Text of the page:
Neither fish nor fowl, exotic but slightly shy of ethnic, colorful but not quite white, multicultural by blood but acultural by practice, products of the global village but in a world all our own.
We are normal people who fall outside of the norm.
We are the fastest growing minority in the US–though I never knew that we were counted as a group.
We know how much #BlackLivesMatter. Our blood was spilled along with that of Trayvon Martin, Michael Brown, Eric Garner, Tamir Rice, Walter Scott, and Akai Gurley. We are equally outraged by the 300+ cases of black deaths at the hands of police in 2015, and by the fact that Peter Liang was a fall guy one of them. We are embarrassed by what Southwest Airlines did to Khairuldeen Makhzoomi, and our broken hearts go out to our 6th grade sister in the Bronx brutalized for wearing her hijab. We identify with everyone and no one at all.
We are mulatto, mestizo, and multiracial. We are Amerasian and Afroasian, hapa and hybrid. But all of the labels in the world cannot help us spot one another on a train platform or pick friendlies out of a white crowd. We bear no common marks, share neither fatherlands nor mother tongues. We cannot bond over our ethnic meals, euphorically dance to our ethnic music, dress in our traditional ethnic clothing to celebrate our ethnic holidays. We fall between the fibers of our cultural lexicon and of our social fabric.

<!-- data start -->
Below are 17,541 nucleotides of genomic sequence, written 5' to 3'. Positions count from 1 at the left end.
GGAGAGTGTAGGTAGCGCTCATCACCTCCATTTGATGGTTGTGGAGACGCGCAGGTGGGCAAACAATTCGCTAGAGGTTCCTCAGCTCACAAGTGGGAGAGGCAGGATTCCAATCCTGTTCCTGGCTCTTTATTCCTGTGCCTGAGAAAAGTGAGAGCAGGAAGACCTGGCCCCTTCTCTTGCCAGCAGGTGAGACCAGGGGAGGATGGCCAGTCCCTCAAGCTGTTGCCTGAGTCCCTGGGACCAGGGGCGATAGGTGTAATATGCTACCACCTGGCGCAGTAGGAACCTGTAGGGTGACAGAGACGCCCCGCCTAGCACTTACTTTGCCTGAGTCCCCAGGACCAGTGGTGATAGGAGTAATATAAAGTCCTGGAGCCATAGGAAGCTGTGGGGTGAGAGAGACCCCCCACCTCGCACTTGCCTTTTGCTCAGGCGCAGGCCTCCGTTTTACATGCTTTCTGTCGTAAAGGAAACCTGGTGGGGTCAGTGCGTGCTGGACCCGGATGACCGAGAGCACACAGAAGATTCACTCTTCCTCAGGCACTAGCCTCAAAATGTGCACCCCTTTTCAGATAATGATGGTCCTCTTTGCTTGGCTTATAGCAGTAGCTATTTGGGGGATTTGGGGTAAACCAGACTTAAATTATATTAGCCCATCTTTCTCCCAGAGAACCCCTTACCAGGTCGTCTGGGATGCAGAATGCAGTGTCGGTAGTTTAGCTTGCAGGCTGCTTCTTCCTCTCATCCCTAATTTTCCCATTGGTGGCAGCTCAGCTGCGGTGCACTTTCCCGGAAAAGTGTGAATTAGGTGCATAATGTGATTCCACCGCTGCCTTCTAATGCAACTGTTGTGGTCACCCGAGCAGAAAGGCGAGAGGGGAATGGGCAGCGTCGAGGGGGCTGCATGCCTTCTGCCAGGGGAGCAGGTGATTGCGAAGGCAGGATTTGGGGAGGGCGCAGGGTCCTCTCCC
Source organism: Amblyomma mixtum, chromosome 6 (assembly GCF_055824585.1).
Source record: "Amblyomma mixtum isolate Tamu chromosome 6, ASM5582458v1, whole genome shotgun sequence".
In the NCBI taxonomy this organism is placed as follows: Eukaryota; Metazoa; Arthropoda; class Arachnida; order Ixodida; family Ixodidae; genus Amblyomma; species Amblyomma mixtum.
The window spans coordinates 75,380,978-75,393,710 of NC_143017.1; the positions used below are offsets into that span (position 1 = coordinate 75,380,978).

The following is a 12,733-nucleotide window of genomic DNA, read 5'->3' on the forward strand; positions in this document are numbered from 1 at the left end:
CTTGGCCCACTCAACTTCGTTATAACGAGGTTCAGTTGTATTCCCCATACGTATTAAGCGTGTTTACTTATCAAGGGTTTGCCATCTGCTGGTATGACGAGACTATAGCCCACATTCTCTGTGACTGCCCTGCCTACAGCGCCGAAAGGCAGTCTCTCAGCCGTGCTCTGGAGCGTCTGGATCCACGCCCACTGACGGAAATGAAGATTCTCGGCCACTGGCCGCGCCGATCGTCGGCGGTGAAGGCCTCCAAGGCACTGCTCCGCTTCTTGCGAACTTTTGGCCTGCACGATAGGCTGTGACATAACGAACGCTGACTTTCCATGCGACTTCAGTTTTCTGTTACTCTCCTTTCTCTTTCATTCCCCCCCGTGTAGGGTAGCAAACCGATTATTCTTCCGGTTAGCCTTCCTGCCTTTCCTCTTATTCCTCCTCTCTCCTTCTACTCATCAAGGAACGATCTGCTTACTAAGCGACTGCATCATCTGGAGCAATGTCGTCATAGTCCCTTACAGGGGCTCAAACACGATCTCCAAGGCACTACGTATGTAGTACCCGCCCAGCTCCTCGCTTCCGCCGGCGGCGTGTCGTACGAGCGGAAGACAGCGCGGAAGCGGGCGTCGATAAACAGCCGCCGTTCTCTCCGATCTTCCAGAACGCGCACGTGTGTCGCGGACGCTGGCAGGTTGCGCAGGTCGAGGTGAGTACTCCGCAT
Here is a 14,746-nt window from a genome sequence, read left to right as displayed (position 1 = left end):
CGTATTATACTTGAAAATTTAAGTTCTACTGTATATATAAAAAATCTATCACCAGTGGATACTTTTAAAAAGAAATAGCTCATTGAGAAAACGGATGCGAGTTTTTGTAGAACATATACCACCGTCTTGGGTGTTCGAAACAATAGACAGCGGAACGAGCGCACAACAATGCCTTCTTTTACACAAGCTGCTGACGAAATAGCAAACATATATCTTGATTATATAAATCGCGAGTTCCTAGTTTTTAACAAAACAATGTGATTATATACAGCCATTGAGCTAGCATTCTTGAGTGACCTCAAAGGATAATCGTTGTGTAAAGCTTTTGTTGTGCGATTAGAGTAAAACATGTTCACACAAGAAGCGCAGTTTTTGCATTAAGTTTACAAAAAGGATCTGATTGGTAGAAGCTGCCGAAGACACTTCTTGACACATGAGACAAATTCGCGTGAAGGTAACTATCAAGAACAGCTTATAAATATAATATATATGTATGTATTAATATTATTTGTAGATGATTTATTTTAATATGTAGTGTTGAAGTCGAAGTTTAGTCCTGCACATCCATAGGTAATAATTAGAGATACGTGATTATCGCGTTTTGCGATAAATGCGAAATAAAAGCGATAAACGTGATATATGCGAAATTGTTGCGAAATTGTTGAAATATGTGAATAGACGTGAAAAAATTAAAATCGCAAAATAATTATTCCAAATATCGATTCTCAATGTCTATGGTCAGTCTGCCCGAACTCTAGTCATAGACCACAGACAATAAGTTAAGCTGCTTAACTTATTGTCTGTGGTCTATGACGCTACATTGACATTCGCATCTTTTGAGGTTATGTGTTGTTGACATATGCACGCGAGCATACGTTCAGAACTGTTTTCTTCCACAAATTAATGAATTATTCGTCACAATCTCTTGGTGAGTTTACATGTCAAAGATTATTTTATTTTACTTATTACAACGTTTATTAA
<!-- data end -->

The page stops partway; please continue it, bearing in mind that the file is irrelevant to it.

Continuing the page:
We are mixed-race folk, and we were homeless before Heidi.
See you at Mixed Remixed this June.
I recently had the great good fortune of connecting with Heidi Durrow, best-selling author and founder of the Mixed Remixed Festival. This article is fourth in a series that Heidi was kind enough to publish on the Mixed Remixed Festival blog.